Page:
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US nuclear plants set capacity factor record in 2014: industry group

Washington — US nuclear power plants in 2014 had an average capacity factor of 91.8%, the highest level ever recorded, after a series of extended repair outages ended and plants shortened the time reactors shut for refueling, the Nuclear Energy Institute said Thursday.

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US nuclear plants benefited from fewer and shorter refueling and maintenance outages and did a better job of avoiding unplanned outages, NEI data showed. The performance was boosted by a particularly strong output in December, when the capacity factor of the US reactor fleet was 98.9%, the data showed.

The capacity factor in 2014 was higher than the 90.9% figure in 2013 and well above the 2012 capacity factor of 87%, which was the lowest in a decade.

The capacity factor is based on the 100 nuclear units that operated during 2014.

Some of the gains came from avoidance of extended outages that had affected fleet performance going back to 2012, NEI said.

The calculation no longer includes data from Southern California Edison's two-unit 2,254-MW San Onofre station, which was permanently shut in 2013 after being offline for much of the year. San Onofre was included in the calculation of capacity factor for 2013.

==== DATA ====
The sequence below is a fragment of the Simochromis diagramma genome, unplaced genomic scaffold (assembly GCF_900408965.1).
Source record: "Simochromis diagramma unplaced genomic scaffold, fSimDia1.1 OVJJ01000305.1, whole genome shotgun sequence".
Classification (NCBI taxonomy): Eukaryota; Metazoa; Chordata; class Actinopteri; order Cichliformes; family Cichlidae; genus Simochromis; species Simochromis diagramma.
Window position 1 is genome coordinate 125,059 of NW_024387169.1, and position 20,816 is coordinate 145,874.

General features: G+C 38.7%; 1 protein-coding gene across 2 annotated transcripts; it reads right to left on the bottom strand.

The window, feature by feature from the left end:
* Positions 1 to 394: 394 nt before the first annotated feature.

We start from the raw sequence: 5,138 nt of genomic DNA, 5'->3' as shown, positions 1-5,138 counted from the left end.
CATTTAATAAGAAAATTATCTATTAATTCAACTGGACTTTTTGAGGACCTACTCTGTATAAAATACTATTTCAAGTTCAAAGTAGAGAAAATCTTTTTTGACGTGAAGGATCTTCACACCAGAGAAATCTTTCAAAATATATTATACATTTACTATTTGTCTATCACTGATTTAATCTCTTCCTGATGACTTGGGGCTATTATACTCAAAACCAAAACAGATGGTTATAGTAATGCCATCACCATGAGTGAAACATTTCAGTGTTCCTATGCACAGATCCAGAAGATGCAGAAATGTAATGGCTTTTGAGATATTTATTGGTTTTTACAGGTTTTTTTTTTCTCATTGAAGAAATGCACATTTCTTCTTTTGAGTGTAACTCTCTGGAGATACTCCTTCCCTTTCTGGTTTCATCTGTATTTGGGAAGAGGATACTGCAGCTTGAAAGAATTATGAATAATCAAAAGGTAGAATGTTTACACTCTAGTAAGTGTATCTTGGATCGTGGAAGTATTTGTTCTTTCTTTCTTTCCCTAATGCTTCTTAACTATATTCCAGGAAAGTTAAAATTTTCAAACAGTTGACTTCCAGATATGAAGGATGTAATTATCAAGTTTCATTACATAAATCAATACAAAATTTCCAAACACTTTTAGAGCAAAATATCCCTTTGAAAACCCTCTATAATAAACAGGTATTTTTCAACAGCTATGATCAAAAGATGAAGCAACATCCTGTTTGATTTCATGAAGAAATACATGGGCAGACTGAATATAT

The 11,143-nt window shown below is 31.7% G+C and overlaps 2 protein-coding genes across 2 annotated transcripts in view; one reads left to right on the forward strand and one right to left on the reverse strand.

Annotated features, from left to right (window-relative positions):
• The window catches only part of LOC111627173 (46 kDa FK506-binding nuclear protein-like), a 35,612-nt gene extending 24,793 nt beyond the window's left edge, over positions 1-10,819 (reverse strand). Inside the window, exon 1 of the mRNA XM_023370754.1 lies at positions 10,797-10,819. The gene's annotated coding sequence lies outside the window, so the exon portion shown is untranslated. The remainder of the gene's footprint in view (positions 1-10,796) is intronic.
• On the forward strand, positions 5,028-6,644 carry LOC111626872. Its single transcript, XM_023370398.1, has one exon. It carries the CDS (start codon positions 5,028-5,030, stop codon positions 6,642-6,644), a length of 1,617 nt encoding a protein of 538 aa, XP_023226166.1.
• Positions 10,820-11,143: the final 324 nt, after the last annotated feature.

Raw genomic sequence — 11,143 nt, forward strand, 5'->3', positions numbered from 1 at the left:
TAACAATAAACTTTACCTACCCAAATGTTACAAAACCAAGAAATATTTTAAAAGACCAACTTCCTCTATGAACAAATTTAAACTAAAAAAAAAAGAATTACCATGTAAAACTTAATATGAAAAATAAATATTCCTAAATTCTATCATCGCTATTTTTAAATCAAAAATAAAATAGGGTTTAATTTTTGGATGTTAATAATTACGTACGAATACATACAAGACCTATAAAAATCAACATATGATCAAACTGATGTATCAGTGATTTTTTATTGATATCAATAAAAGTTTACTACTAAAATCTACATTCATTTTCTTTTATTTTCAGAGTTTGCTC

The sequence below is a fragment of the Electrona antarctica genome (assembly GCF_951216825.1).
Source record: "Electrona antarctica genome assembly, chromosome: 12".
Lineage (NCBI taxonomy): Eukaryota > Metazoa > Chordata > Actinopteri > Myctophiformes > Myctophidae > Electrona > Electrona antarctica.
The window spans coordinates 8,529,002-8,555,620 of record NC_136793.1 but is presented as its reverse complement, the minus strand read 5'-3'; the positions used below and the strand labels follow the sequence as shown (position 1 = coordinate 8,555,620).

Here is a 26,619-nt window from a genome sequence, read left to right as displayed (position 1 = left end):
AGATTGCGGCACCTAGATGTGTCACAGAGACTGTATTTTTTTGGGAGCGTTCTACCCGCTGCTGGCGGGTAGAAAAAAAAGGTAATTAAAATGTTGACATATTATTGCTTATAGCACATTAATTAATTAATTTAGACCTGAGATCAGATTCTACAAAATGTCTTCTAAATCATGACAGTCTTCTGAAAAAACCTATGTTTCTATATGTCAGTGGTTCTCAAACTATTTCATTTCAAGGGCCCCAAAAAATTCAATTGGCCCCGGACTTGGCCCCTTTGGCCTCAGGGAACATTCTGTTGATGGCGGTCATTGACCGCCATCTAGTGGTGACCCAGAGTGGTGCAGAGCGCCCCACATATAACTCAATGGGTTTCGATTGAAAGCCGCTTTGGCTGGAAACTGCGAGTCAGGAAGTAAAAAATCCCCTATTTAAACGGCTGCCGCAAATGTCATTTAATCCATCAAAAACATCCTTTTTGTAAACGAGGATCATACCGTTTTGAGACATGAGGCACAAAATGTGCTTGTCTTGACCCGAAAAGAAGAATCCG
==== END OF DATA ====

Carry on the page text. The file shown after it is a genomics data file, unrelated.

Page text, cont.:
Omaha Public Power District's 526-MW Fort Calhoun reactor in Nebraska -- another unit that had been offline for years, dragging down the capacity factor figures -- returned to service in late 2013.

Excluding San Onofre and Fort Calhoun, the 2013 capacity factor would have been 92.1%, slightly higher than the 2014 performance, NEI data showed.

The capacity factor was also bolstered by much shorter average refueling and maintenance outages for US plants in 2014, NEI said. The average refueling outage length fell to 37.2 days in 2014 from 41 days in 2013 and 46 days in 2012.

The shorter outages offset the fact that there were more refueling outages in 2014, NEI data showed.

Electricity generation from US nuclear plants in 2014 was 798.4 million MWh, the sixth-highest on record, NEI said. Record generation came in 2010, when there were 104 US reactors that produced 808.9 million MWh, the group said.

--William Freebairn,
--Edited by Annie Siebert,